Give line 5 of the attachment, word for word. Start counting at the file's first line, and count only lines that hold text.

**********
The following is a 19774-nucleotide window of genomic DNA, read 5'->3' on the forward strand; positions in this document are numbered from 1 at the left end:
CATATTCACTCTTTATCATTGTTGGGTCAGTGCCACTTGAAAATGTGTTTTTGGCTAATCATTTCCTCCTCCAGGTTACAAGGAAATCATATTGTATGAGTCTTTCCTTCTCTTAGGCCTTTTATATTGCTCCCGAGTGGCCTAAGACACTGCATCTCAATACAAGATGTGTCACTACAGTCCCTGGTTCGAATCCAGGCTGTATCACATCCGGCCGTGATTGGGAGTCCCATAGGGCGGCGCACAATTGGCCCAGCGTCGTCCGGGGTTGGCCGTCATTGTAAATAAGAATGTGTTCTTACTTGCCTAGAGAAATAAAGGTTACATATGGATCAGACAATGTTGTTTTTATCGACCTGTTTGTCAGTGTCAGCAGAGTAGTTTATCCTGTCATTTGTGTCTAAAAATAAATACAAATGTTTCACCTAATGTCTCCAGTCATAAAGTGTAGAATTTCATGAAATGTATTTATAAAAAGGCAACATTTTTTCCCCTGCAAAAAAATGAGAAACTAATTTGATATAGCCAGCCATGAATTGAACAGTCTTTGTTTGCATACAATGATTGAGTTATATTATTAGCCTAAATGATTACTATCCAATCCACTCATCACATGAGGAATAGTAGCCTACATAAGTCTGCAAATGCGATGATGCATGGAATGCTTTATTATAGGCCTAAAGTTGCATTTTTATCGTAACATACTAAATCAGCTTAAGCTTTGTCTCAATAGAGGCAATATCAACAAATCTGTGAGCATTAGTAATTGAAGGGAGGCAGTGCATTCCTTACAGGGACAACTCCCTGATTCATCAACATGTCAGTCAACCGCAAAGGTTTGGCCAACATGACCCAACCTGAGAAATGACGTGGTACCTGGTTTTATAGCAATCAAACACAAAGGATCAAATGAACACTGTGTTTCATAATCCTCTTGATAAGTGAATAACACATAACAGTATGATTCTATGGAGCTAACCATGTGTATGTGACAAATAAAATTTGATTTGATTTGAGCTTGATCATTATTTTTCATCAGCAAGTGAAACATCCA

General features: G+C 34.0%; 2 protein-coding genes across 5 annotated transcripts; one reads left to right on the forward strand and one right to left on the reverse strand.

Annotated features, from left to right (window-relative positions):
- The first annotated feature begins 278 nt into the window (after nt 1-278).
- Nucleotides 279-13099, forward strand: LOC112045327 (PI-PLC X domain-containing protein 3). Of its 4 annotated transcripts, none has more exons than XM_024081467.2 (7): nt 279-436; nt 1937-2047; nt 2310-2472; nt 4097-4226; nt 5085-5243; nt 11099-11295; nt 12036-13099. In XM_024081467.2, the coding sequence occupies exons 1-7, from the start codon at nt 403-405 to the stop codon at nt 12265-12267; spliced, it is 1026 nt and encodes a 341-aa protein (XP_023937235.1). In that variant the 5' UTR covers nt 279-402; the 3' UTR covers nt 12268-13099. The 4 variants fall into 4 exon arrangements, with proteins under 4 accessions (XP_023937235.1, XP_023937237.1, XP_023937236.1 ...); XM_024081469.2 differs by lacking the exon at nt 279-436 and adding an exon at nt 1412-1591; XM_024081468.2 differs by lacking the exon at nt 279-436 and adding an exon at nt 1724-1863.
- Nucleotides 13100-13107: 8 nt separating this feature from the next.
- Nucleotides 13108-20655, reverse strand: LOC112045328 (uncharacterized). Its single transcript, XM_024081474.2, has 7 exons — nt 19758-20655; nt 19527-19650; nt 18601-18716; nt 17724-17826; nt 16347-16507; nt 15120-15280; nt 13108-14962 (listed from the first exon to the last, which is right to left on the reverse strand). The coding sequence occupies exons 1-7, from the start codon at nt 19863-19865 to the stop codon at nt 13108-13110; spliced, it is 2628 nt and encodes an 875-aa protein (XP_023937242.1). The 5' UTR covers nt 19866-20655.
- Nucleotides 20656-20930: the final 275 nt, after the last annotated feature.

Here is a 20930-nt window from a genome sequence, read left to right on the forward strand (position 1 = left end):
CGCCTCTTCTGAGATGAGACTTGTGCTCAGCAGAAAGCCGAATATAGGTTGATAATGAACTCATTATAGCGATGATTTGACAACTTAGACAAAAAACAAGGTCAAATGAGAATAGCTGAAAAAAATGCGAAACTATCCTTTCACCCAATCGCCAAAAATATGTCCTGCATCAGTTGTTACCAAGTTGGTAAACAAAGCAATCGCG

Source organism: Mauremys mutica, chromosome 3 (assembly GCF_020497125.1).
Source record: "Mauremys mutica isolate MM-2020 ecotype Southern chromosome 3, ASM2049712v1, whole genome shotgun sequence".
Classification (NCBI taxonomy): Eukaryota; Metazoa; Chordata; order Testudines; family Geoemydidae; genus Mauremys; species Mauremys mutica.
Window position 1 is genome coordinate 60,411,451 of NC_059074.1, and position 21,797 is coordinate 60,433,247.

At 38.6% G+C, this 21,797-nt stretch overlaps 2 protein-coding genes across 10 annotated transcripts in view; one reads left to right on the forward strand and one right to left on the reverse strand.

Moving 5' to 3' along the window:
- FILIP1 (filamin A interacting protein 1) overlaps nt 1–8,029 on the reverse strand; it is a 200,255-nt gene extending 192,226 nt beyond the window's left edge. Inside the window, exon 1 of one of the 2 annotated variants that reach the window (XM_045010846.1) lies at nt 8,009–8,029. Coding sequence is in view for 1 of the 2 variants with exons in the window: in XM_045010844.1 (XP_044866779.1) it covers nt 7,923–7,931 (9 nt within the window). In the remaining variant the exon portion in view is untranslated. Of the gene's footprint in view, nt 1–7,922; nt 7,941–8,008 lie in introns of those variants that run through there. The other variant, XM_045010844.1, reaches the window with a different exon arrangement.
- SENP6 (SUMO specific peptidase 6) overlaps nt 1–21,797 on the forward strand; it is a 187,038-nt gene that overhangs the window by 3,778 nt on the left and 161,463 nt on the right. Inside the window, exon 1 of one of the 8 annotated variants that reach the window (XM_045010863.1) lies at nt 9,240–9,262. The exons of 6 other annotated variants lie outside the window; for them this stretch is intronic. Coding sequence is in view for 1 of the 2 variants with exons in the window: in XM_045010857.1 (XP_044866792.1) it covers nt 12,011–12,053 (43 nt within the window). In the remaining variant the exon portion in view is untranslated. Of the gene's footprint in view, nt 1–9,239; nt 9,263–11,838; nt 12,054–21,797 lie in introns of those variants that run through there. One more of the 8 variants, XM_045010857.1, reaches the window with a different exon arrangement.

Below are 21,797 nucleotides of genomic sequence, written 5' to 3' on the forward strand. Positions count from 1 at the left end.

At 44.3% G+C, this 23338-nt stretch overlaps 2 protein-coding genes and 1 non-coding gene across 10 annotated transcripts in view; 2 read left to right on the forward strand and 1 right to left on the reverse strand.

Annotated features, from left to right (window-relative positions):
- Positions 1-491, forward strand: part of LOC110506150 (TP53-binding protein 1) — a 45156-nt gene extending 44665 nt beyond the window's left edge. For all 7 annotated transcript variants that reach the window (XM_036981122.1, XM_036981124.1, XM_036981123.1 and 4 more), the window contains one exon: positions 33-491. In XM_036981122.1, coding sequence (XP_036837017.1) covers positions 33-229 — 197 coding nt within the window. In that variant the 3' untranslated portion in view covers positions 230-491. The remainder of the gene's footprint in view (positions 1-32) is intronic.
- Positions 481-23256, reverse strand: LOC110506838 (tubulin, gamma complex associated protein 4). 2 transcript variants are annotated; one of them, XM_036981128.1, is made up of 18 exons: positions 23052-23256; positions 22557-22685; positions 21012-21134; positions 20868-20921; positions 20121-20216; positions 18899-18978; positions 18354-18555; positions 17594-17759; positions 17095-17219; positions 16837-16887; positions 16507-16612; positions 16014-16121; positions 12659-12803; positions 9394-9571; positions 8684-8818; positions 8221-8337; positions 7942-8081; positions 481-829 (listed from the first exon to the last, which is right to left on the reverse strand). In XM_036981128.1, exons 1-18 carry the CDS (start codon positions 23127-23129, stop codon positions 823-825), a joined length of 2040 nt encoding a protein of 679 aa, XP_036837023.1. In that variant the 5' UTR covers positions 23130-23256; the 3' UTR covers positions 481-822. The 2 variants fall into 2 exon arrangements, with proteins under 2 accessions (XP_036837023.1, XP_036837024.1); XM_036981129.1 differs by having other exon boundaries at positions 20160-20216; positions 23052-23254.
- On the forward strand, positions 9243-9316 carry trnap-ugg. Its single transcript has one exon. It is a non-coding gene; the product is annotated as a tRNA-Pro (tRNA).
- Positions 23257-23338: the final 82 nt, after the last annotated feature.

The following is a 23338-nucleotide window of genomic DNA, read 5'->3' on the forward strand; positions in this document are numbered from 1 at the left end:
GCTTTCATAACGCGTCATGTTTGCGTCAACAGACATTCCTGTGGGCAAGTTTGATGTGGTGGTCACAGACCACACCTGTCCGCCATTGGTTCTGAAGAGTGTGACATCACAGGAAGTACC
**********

- The first annotated feature begins 278 nt into the window (after nt 1-278).